The Government of the Democratic Republic of the Congo (DRC) and the United Nations Organization Stabilization Mission in the DRC (MONUSCO) have signed a note on the accelerated, gradual, orderly and responsible withdrawal of the peacekeeping mission from the country. The note, co-signed by the Congolese Vice Prime Minister, Minister of Foreign Affairs and Francophonie, Mr Christophe Lutundula, and the Special Representative of the UN Secretary-General in the DRC and Head of MONUSCO, Ms Bintou Keita, on 21 November in Kinshasa, contains a plan and a timeline for the complete disengagement of the mission in the country.
The signing of the note follows the request of the Congolese Head of State, H.E. Mr Félix Antoine Tshisekedi Tshilombo, and his Vice Prime Minister, Mr Christophe Lutundula, to accelerate the withdrawal of MONUSCO from the DRC starting in December 2023, which they expressed last September at the UN General Assembly. The Security Council, in its Presidential Statement of 16 October, welcomed the request and urged the parties to develop a joint disengagement plan.
The plan, which was developed by joint technical teams bringing together Government and MONUSCO counterparts, will be jointly implemented in three phases, with the support of the DRC’s international and national partners. The plan envisages a progressive reduction of MONUSCO’s military and civilian presence, as well as a transfer of tasks and responsibilities from MONUSCO to the Government of the DRC. The plan also foresees a quarterly evaluation mechanism to enable regular stocktaking of the situation and minimise any sudden disruptions that could lead to a security vacuum.
“We want this withdrawal to be a model that will give us greater international respectability and help us improve our country’s image. This document contains a plan for the disengagement of the MONUSCO Force and a plan for transferring tasks and responsibilities from MONUSCO to the Government of the DRC. We also foresee a quarterly evaluation mechanism to enable regular stocktaking of the situation and minimise any sudden disruptions that could lead to a security vacuum,” Mr Christophe Lutundula said.
MONUSCO Head Bintou Keita said the mission worked with Congolese authorities toward “accelerated” withdrawal in “a spirit of collaboration and mutual respect”.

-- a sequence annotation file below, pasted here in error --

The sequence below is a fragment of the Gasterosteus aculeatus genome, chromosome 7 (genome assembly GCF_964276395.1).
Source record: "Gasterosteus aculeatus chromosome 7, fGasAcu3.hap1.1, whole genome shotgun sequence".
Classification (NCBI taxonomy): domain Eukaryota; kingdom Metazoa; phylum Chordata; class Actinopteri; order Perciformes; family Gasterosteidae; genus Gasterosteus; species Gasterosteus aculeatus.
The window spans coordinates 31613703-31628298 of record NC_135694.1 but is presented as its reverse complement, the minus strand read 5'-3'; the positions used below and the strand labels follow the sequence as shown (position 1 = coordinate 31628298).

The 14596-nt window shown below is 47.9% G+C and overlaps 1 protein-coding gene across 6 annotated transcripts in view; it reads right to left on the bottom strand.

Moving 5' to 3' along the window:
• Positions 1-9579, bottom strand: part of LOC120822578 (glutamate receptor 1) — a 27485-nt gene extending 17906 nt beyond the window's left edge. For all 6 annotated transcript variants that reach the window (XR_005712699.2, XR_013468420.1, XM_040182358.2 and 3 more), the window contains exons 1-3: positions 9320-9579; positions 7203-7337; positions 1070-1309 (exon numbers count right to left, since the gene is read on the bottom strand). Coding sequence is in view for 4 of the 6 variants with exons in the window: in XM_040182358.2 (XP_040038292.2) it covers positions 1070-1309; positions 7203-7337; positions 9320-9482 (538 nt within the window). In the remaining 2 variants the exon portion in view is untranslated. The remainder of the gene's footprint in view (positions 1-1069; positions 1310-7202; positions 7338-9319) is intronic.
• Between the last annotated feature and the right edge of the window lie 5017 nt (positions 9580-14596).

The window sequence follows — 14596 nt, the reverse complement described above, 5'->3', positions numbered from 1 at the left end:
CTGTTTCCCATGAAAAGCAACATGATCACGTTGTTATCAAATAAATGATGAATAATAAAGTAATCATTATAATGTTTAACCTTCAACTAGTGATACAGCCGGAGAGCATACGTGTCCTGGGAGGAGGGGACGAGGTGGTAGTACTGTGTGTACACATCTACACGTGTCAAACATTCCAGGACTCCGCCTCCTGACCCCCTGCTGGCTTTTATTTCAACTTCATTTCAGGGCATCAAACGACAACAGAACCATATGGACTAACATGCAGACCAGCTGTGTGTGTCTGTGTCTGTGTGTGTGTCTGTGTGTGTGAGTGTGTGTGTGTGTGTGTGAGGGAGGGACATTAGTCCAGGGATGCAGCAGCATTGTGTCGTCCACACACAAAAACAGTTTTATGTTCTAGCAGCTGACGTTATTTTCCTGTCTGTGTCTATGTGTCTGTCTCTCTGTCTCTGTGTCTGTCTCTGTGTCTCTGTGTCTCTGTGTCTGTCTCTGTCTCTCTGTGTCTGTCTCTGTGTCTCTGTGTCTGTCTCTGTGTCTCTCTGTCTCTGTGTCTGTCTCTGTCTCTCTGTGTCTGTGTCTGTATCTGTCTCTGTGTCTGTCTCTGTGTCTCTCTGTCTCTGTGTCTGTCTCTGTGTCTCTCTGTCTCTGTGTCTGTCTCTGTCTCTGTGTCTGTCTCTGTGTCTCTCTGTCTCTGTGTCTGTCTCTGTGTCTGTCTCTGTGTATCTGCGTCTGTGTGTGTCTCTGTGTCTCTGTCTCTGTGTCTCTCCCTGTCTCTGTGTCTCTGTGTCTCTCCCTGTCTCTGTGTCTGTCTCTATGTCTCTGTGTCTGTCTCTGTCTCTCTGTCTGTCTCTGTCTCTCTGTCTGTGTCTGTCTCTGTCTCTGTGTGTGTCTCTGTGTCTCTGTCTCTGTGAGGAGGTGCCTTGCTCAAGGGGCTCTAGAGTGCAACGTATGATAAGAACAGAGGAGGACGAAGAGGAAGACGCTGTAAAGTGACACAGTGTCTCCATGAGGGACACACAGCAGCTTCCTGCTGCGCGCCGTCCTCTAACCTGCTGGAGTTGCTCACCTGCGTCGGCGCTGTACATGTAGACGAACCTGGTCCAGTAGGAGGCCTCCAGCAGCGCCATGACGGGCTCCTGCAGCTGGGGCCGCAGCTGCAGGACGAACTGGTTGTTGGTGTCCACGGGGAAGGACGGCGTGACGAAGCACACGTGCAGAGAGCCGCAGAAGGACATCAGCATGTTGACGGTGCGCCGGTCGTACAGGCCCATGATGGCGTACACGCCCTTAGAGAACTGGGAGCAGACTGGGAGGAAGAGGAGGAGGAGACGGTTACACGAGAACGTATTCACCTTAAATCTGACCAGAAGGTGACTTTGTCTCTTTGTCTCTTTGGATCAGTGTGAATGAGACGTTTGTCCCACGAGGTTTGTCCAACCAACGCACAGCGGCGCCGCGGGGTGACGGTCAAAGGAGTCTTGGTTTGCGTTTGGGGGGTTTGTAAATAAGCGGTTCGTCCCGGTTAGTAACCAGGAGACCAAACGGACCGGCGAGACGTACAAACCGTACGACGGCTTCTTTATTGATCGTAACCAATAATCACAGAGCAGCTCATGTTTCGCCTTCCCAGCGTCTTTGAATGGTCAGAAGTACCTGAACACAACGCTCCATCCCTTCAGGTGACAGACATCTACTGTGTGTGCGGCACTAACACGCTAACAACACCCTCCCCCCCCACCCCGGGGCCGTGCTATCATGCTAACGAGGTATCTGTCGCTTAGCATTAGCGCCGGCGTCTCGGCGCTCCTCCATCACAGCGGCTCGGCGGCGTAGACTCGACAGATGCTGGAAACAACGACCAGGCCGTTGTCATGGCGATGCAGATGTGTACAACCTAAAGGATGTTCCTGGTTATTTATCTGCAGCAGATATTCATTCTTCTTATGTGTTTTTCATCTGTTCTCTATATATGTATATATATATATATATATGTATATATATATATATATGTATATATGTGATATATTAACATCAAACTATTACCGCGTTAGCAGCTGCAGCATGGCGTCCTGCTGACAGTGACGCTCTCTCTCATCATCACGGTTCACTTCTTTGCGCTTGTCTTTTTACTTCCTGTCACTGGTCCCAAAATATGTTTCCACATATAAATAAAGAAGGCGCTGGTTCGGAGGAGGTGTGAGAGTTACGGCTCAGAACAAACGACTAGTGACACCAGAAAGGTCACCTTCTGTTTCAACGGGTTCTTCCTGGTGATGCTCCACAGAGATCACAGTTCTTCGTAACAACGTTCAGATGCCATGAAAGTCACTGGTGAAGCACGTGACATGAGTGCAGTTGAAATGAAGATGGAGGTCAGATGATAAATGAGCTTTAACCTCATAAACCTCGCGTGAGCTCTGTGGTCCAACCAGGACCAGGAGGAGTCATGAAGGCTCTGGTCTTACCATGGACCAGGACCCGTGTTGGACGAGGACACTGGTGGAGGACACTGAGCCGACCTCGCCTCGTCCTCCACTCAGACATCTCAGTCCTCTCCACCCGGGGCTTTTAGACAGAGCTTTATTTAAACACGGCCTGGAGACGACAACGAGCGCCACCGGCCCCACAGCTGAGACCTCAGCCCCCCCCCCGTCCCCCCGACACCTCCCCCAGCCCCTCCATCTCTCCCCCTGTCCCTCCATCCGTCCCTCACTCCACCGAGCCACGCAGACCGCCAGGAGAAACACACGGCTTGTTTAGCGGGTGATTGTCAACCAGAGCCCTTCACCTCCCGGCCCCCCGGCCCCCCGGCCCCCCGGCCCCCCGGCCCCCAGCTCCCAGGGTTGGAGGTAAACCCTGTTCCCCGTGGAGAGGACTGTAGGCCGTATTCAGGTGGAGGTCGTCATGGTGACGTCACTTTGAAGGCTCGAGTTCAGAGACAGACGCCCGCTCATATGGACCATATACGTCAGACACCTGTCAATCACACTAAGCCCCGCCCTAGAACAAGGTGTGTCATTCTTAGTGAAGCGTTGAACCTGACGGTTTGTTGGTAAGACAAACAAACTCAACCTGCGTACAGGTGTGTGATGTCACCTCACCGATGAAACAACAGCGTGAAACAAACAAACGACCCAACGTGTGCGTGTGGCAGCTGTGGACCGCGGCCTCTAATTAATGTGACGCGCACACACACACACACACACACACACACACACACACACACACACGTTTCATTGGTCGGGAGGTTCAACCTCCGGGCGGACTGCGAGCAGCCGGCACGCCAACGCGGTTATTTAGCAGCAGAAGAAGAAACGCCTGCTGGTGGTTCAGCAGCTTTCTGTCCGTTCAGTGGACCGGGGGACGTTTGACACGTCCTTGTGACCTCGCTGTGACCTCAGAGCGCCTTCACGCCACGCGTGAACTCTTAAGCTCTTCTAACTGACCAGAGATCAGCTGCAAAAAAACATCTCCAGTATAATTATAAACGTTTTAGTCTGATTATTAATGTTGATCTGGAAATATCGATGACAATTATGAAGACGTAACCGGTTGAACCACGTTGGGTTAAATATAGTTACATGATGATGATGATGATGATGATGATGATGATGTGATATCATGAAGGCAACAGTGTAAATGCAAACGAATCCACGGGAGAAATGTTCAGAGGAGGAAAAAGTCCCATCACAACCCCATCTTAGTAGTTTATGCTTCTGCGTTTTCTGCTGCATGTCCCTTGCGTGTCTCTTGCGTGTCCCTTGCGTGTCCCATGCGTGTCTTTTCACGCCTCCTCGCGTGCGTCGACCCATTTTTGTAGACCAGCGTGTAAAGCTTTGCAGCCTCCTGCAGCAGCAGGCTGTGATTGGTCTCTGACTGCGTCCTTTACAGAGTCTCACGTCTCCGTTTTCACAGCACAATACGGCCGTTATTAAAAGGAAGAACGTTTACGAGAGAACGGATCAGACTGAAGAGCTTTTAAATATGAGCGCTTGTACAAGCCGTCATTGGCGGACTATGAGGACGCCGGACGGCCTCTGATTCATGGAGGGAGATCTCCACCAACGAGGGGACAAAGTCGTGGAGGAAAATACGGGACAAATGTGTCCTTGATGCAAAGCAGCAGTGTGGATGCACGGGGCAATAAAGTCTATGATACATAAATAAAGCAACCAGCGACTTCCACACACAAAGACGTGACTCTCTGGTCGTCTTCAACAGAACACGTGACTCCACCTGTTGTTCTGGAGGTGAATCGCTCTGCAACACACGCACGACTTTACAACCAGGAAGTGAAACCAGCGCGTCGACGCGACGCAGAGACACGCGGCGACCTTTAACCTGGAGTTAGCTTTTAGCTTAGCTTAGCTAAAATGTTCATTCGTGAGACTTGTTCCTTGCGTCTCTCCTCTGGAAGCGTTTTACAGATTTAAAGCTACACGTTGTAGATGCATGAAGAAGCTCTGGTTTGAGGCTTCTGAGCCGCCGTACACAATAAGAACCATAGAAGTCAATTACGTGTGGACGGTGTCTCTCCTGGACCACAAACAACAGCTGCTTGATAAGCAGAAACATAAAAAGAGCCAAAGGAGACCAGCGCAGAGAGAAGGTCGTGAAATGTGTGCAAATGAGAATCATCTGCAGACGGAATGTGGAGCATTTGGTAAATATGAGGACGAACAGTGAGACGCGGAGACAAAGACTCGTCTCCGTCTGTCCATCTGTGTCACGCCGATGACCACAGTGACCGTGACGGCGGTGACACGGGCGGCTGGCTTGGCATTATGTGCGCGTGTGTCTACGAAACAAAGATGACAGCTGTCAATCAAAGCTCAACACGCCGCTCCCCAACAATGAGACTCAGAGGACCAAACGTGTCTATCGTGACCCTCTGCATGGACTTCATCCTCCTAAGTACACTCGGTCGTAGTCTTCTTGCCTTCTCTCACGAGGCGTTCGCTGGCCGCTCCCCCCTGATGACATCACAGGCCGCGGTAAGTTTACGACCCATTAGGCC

“We thank our Congolese partners for signing this disengagement plan, which marks the end of a long process. We remain determined to work with the Congolese authorities towards an accelerated withdrawal of MONUSCO that consolidates the gains made during the Mission’s presence in the DRC. We have worked together in a constructive spirit of collaboration and mutual respect to achieve this objective set by the Security Council,” the Head of MONUSCO, Ms Bintou Keita, declared.
After the Mission’s departure, the UN system will continue to support the development efforts of the Congolese Government and people, to sustain peacebuilding and security gains in the country.
The withdrawal process is expected to begin on 1 January 2024. MONUSCO is a UN peacekeeping force in the DRC which was established in 2010. It aims to ensure security and stability in the country and to support the rule of law and human rights. MONUSCO came into being on 1 July 2010 in the wake of the closure of MONUC (UN Organization Mission in the DRC) and became the first authorised to use “all necessary means”, including force, to carry out its mandate. This authorisation saw the establishment of the Force Intervention Brigade (FIB), staffed by three Southern African Development Community (SADC) countries – Malawi, Tanzania and South Africa. All three number in the top 10 troop-contributing countries (TCCs) with India, Pakistan, Bangladesh, Nepal, Indonesia, Morocco and Uruguay.
The phased withdrawal process is reported to be in three stages; the first stage is already at an advanced level and will lead to the complete withdrawal of MONUSCO military and police personnel from South Kivu by 30 April 2024. The withdrawal will see 14 MONUSCO bases handed to the DRC government. The second is the withdrawal from North Kivu during the second half of next year. This will follow “a full evaluation” of the first phase and will see “sequential withdrawal of forces from the central sector to ensure MONUSCO protection tasks can be carried out in Goma while the disengagement process is underway”. The Kivu withdrawal will see a further 22 MONUSCO bases handed to DRC government authorities. The third phase, according to the mission, will start post-phase two evaluation and see MONUSCO exit the Ituri province.
In April, South Sudanese soldiers arrived in Goma, in the east of the Democratic Republic of Congo, after South Sudanese President Salva Kiir announced that his country had sent a battalion of 750 soldiers to DR Congo under the East African Regional Force (EARF) tasked to restore peace in the country’s restive east,
South Africa’s commitment to MONUSCO comprises a battalion component of the Force Intervention Brigade (FIB), a quick reaction force (QRF), an intelligence unit and the combined helicopter unit (CHU) manned with Oryx and Rooivalk as well as a level two SA Military Health Service (SAMHS) facility in Goma.
Meanwhile, the East African Community (EAC) peacekeeping force will end its mission in the eastern Democratic Republic of Congo (DRC) after December 8, according to a statement issued by the regional bloc’s heads of state. The EAC Regional Force (EACRF) has been deployed in the conflict-ridden region since 2022 but has failed to bring lasting stability and security to the area. The EAC leaders said they will hand over the responsibility to the Southern African Development Community (SADC) forces, but will remain engaged in the peace process.